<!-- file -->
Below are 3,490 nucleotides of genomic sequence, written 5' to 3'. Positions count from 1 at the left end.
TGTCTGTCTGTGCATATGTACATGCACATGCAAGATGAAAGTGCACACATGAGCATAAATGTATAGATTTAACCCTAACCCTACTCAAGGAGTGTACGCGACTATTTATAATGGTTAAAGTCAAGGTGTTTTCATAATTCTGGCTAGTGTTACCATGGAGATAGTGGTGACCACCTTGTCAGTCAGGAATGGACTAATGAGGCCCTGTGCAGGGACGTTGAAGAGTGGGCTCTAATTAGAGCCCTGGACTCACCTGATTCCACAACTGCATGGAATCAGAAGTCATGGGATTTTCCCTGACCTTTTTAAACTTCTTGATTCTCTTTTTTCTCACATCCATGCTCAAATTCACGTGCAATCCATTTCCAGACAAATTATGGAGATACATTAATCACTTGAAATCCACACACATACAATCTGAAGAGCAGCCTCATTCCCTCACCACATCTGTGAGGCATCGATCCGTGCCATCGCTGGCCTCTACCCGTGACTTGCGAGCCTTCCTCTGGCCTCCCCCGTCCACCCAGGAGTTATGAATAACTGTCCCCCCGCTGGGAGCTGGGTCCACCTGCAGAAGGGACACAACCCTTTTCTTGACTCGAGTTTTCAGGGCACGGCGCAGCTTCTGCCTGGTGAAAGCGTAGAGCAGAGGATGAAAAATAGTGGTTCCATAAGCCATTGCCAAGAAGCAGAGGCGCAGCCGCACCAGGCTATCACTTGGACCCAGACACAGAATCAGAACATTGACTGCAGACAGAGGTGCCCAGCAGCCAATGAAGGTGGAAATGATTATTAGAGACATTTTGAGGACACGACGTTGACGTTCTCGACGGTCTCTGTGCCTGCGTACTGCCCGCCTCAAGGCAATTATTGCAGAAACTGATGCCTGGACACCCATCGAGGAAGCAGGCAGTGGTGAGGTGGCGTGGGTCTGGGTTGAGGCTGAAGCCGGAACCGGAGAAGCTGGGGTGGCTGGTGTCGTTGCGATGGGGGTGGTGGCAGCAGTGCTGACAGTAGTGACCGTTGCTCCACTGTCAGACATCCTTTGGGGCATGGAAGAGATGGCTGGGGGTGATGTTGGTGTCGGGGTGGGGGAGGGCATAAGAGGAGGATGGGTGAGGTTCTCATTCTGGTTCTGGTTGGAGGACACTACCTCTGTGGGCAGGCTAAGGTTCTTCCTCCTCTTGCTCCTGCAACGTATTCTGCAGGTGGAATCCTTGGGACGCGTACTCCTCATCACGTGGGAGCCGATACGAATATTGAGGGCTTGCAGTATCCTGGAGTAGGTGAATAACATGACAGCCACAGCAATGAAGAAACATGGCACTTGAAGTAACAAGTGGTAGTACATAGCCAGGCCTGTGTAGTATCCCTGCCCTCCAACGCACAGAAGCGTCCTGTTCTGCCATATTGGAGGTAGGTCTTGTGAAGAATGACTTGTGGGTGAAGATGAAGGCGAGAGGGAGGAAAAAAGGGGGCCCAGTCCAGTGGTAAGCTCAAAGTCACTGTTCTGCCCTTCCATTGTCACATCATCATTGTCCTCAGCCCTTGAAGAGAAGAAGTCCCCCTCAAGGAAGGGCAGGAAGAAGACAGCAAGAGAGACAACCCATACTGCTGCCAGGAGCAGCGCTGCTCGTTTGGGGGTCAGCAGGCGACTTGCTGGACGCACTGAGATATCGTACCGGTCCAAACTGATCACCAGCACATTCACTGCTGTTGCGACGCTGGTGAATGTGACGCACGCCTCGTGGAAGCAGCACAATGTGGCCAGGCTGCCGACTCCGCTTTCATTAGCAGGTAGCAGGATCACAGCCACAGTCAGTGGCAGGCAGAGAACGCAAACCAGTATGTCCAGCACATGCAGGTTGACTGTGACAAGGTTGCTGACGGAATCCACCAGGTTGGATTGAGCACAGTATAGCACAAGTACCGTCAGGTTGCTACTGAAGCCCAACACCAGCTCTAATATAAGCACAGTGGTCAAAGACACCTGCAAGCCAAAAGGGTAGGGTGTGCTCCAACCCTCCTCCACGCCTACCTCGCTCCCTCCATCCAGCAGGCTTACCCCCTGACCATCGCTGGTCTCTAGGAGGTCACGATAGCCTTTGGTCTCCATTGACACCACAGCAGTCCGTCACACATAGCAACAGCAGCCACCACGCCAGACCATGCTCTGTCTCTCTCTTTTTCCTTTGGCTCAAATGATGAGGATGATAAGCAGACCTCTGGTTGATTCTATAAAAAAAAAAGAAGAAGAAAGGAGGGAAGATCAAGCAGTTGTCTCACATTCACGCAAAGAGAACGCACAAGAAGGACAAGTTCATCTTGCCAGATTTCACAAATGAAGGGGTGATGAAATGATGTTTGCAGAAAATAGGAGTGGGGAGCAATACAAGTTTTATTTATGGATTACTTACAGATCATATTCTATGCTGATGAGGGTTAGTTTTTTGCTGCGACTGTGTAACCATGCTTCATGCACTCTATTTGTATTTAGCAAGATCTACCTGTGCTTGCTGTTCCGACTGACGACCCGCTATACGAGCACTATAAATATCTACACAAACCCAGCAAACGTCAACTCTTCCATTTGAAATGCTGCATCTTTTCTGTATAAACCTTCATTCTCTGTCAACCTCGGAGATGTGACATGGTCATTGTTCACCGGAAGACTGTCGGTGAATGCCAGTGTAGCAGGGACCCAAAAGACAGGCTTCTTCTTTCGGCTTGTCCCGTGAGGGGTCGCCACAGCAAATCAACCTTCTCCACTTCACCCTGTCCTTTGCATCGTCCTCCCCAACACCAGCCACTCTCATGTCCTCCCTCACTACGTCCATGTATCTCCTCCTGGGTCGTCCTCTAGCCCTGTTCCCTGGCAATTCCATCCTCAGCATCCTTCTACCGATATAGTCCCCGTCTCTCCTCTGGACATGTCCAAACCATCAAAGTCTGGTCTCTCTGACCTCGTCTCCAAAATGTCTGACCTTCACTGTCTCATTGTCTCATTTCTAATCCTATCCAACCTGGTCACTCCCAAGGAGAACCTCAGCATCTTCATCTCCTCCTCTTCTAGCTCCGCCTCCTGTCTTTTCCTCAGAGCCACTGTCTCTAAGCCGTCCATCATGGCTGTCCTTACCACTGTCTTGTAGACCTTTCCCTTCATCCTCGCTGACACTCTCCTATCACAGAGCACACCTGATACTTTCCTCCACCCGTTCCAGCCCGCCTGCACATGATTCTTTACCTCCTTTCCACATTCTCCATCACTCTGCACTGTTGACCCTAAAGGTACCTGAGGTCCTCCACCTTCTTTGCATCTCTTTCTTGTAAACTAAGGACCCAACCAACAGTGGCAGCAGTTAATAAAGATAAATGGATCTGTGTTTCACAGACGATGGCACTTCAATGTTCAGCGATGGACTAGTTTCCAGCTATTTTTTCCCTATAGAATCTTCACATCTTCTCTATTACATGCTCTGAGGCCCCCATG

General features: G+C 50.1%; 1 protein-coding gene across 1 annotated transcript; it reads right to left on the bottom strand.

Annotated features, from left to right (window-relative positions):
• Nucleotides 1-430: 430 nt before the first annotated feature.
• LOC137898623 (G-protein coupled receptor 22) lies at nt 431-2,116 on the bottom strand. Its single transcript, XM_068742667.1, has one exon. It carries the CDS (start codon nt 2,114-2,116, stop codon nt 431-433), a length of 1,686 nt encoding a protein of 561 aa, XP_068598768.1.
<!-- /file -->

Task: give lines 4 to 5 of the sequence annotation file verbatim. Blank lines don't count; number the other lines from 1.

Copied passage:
Annotated features, from left to right (window-relative positions):
• Nucleotides 1-430: 430 nt before the first annotated feature.